Housebuilder Redrow took a £259.4m exceptional provision, throwing it into loss and passed its final dividend in the face of “unprecedented market conditions”, Alan Bowkett, its chairman, said on Tuesday.
The group said it had secured a new three year £450m banking facility and said it now had “an appropriate platform from which the group can move forward.”
However, at the end of June the group had forward sales of only 1,189 houses, 45 per cent down from the same time in 2007. As a result, it expected total sales in the year to end June 2009 to be “substantially” lower than for the financial year just ended.
Mr Bowkett said he expected “no meaningful increase in the availability of finance in the wider mortgage market before 2010”. House prices had fallen and could fall further, he said as the economy was under pressure.
He said that while the package of measures the government recently announced to help the market was welcome, “more needs to be done to help first time buyers”. A review of government proposals on land was necessary to prevent a “very significant” longer term impact on housing supply, he said.
“The stamp duty move and home-buying initiative are not really going to make the difference,” said Neil Fitzsimmons, chief executive. “What would be useful would be backing to the securitisation market.”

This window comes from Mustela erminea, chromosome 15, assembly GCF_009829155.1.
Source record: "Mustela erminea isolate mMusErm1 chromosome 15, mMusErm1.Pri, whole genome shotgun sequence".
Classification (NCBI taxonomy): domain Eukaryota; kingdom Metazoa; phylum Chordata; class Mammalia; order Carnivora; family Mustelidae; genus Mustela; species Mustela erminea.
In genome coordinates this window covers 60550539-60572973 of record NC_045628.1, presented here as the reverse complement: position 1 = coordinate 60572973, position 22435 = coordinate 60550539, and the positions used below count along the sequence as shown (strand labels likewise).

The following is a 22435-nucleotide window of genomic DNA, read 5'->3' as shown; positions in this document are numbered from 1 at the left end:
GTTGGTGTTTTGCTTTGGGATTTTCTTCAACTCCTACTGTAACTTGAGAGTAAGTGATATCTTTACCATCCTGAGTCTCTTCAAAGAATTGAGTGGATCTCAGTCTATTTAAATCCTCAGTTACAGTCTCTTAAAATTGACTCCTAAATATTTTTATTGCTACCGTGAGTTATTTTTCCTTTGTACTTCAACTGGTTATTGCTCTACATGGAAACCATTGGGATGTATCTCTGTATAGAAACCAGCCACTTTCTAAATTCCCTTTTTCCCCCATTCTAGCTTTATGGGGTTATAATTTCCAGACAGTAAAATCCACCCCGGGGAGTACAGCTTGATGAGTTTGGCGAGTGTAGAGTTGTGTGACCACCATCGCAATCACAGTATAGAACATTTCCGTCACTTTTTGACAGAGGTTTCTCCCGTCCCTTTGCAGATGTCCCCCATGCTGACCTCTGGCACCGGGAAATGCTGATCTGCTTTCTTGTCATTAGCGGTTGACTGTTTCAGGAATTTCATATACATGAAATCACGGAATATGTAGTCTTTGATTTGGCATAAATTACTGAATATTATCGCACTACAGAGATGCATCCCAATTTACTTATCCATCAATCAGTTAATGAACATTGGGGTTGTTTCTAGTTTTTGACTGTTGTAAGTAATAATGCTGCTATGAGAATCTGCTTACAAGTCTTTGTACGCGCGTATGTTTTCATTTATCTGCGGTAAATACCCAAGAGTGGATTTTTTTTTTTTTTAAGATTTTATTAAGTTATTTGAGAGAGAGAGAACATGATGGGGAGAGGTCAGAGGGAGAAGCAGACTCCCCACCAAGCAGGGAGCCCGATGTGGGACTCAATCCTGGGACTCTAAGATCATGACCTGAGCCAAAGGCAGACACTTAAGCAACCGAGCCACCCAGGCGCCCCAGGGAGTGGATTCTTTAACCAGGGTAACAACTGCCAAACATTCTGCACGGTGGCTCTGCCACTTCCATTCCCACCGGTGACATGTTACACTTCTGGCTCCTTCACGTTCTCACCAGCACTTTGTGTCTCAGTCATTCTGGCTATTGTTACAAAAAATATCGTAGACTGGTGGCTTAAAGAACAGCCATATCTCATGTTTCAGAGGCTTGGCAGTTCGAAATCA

In the year to the end of June Redrow sold 3,925 houses, nearly 19 per cent fewer than in the previous year with most of the reduction in the second half, when reservations fell by 55 per cent. Margins came under pressure as the group offered greater discounts and incentives to secure sales, with the operating margin down from 16.4 per cent to 13 per cent.
Before the exceptional provision, pre-tax profits nearly halved from £121.1m to £65.5m. After the provision which reflected a write-down of the value of its land and work in progress, the group made a loss of £193.9m. Net debt at the year end was £223.3m.
The group said it had cut administrative costs by over £10m for the year, and had reduced headcount by more than 500 people – 40 per cent of the workforce – since January 1.
With no final dividend, the payout for the year was the 9.3p interim dividend, which was 19 per cent up on the previous year. When that dividend was declared in February, the group said it anticipated paying a 20 per cent higher dividend for the full year. It had raised the dividend by that amount for each of the last five years.
However, the group said that while recognising the importance of dividends to shareholders, “the significant deterioration in the fortunes of our markets in a very short period of time” meant it was in shareholders best interests to retain cash in the business, Redrow said. It said in future dividend cover of at least two times would be needed and payments would be “appropriate to earnings and prospects”.